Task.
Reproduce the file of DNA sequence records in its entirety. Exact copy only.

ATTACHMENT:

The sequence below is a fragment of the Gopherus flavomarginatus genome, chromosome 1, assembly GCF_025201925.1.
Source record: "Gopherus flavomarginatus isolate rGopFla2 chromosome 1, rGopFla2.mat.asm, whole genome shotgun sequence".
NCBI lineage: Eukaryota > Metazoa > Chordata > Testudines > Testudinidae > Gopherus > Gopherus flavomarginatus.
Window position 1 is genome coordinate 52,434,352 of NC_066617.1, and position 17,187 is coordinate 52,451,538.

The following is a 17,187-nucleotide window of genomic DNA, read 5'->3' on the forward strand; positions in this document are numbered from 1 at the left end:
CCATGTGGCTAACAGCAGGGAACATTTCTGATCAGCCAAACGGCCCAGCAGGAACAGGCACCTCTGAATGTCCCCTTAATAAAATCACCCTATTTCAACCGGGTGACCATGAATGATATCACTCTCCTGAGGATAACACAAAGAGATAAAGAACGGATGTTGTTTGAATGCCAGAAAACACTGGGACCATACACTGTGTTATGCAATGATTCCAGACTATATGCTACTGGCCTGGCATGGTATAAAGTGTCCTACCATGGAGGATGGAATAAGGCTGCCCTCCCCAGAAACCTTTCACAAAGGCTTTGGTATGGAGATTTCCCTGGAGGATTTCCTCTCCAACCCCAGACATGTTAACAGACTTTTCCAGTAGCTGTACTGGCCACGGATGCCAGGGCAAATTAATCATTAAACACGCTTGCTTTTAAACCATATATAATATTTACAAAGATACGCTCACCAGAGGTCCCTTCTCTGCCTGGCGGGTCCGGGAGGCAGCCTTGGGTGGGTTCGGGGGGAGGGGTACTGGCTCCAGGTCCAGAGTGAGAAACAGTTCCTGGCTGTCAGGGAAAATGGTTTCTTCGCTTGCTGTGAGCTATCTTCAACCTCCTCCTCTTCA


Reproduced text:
The sequence below is a fragment of the Gopherus flavomarginatus genome, chromosome 1, assembly GCF_025201925.1.
Source record: "Gopherus flavomarginatus isolate rGopFla2 chromosome 1, rGopFla2.mat.asm, whole genome shotgun sequence".
NCBI lineage: Eukaryota > Metazoa > Chordata > Testudines > Testudinidae > Gopherus > Gopherus flavomarginatus.
Window position 1 is genome coordinate 52,434,352 of NC_066617.1, and position 17,187 is coordinate 52,451,538.

The following is a 17,187-nucleotide window of genomic DNA, read 5'->3' on the forward strand; positions in this document are numbered from 1 at the left end:
CCATGTGGCTAACAGCAGGGAACATTTCTGATCAGCCAAACGGCCCAGCAGGAACAGGCACCTCTGAATGTCCCCTTAATAAAATCACCCTATTTCAACCGGGTGACCATGAATGATATCACTCTCCTGAGGATAACACAAAGAGATAAAGAACGGATGTTGTTTGAATGCCAGAAAACACTGGGACCATACACTGTGTTATGCAATGATTCCAGACTATATGCTACTGGCCTGGCATGGTATAAAGTGTCCTACCATGGAGGATGGAATAAGGCTGCCCTCCCCAGAAACCTTTCACAAAGGCTTTGGTATGGAGATTTCCCTGGAGGATTTCCTCTCCAACCCCAGACATGTTAACAGACTTTTCCAGTAGCTGTACTGGCCACGGATGCCAGGGCAAATTAATCATTAAACACGCTTGCTTTTAAACCATATATAATATTTACAAAGATACGCTCACCAGAGGTCCCTTCTCTGCCTGGCGGGTCCGGGAGGCAGCCTTGGGTGGGTTCGGGGGGAGGGGTACTGGCTCCAGGTCCAGAGTGAGAAACAGTTCCTGGCTGTCAGGGAAAATGGTTTCTTCGCTTGCTGTGAGCTATCTTCAACCTCCTCCTCTTCA